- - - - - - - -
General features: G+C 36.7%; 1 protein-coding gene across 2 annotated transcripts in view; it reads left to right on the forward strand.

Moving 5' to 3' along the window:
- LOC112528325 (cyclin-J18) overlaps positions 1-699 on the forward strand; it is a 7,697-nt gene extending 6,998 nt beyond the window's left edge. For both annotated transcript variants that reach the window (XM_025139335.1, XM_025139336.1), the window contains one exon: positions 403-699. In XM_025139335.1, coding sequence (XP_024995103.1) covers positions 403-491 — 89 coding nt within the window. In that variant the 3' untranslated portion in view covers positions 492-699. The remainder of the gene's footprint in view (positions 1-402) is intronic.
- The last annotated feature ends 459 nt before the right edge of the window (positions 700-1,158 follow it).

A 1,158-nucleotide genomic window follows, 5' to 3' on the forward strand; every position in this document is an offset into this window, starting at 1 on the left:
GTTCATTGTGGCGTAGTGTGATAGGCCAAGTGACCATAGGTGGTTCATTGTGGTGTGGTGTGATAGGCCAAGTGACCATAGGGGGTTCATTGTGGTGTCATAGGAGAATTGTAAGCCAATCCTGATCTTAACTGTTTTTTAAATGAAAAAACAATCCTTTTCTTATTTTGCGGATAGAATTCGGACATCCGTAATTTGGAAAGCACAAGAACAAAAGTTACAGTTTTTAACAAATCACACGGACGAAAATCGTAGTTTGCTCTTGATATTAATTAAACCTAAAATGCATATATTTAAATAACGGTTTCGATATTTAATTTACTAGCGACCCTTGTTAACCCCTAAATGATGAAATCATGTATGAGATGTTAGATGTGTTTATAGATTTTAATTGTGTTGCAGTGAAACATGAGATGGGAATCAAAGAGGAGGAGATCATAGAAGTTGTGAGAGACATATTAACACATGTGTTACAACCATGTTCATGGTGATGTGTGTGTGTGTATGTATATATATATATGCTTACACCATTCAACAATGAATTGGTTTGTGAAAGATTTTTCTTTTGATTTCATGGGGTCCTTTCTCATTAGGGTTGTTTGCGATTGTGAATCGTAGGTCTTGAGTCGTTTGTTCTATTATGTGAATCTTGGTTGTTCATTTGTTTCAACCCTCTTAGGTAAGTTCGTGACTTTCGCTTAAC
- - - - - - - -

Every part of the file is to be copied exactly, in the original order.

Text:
General features: G+C 36.7%; 1 protein-coding gene across 2 annotated transcripts in view; it reads left to right on the forward strand.

Moving 5' to 3' along the window:
- LOC112528325 (cyclin-J18) overlaps positions 1-699 on the forward strand; it is a 7,697-nt gene extending 6,998 nt beyond the window's left edge. For both annotated transcript variants that reach the window (XM_025139335.1, XM_025139336.1), the window contains one exon: positions 403-699. In XM_025139335.1, coding sequence (XP_024995103.1) covers positions 403-491 — 89 coding nt within the window. In that variant the 3' untranslated portion in view covers positions 492-699. The remainder of the gene's footprint in view (positions 1-402) is intronic.
- The last annotated feature ends 459 nt before the right edge of the window (positions 700-1,158 follow it).

A 1,158-nucleotide genomic window follows, 5' to 3' on the forward strand; every position in this document is an offset into this window, starting at 1 on the left:
GTTCATTGTGGCGTAGTGTGATAGGCCAAGTGACCATAGGTGGTTCATTGTGGTGTGGTGTGATAGGCCAAGTGACCATAGGGGGTTCATTGTGGTGTCATAGGAGAATTGTAAGCCAATCCTGATCTTAACTGTTTTTTAAATGAAAAAACAATCCTTTTCTTATTTTGCGGATAGAATTCGGACATCCGTAATTTGGAAAGCACAAGAACAAAAGTTACAGTTTTTAACAAATCACACGGACGAAAATCGTAGTTTGCTCTTGATATTAATTAAACCTAAAATGCATATATTTAAATAACGGTTTCGATATTTAATTTACTAGCGACCCTTGTTAACCCCTAAATGATGAAATCATGTATGAGATGTTAGATGTGTTTATAGATTTTAATTGTGTTGCAGTGAAACATGAGATGGGAATCAAAGAGGAGGAGATCATAGAAGTTGTGAGAGACATATTAACACATGTGTTACAACCATGTTCATGGTGATGTGTGTGTGTGTATGTATATATATATATGCTTACACCATTCAACAATGAATTGGTTTGTGAAAGATTTTTCTTTTGATTTCATGGGGTCCTTTCTCATTAGGGTTGTTTGCGATTGTGAATCGTAGGTCTTGAGTCGTTTGTTCTATTATGTGAATCTTGGTTGTTCATTTGTTTCAACCCTCTTAGGTAAGTTCGTGACTTTCGCTTAAC